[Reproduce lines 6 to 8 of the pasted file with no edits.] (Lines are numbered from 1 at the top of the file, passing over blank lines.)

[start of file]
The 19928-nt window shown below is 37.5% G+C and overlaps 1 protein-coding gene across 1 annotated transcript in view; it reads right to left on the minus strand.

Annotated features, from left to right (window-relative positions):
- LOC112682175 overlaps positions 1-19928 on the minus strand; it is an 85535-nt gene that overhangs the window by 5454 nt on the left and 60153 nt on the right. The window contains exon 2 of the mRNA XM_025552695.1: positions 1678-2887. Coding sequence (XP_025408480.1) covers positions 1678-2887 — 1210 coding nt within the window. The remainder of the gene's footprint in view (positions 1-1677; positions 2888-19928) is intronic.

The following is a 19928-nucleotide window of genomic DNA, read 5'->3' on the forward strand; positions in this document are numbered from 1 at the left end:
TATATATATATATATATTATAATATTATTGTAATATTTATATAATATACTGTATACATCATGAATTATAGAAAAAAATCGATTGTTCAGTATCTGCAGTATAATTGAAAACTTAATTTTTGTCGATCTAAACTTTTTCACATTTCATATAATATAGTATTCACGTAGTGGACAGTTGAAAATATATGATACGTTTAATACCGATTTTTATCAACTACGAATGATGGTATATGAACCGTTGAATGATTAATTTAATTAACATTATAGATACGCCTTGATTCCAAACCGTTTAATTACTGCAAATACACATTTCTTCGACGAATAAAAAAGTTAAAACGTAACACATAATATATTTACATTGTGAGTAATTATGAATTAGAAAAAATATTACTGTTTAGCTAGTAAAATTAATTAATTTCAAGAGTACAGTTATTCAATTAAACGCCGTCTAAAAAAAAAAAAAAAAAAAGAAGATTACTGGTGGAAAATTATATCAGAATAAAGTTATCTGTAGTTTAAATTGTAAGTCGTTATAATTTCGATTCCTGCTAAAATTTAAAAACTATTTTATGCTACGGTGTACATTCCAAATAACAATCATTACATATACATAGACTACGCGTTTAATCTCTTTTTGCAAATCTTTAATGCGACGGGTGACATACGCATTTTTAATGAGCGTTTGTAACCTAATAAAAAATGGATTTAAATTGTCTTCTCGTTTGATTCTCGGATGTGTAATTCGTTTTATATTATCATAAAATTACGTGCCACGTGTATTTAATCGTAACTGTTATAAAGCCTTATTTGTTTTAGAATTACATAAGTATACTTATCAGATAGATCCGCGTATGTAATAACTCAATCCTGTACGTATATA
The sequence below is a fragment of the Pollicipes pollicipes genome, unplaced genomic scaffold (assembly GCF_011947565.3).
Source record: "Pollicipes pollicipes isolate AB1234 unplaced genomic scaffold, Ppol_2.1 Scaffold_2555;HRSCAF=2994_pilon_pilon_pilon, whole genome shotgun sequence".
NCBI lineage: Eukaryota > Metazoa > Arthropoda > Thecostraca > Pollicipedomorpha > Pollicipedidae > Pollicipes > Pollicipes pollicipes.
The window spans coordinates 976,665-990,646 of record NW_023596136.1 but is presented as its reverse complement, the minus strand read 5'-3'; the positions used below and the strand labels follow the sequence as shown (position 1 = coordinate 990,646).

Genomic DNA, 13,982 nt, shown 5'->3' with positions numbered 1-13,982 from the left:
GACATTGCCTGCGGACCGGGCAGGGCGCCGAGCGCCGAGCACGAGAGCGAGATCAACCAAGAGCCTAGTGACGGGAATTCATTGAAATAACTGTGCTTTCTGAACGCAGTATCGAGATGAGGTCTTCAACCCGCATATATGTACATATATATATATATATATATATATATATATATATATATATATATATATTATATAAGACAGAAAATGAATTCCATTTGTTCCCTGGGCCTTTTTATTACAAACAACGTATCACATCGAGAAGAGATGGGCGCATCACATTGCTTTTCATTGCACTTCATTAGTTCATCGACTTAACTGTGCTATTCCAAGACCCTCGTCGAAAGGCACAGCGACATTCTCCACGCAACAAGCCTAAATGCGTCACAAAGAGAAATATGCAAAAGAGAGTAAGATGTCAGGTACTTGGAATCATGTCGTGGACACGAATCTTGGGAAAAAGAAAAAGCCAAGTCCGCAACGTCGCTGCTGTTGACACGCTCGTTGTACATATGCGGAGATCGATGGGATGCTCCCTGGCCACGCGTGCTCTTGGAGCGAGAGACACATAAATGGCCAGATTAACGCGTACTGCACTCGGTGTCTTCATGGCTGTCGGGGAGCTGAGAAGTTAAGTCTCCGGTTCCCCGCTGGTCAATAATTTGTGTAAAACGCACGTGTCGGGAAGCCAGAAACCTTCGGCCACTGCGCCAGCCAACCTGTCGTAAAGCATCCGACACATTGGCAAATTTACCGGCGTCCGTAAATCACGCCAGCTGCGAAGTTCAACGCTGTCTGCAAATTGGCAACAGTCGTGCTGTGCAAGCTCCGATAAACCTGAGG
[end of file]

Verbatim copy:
The sequence below is a fragment of the Pollicipes pollicipes genome, unplaced genomic scaffold (assembly GCF_011947565.3).
Source record: "Pollicipes pollicipes isolate AB1234 unplaced genomic scaffold, Ppol_2.1 Scaffold_2555;HRSCAF=2994_pilon_pilon_pilon, whole genome shotgun sequence".
NCBI lineage: Eukaryota > Metazoa > Arthropoda > Thecostraca > Pollicipedomorpha > Pollicipedidae > Pollicipes > Pollicipes pollicipes.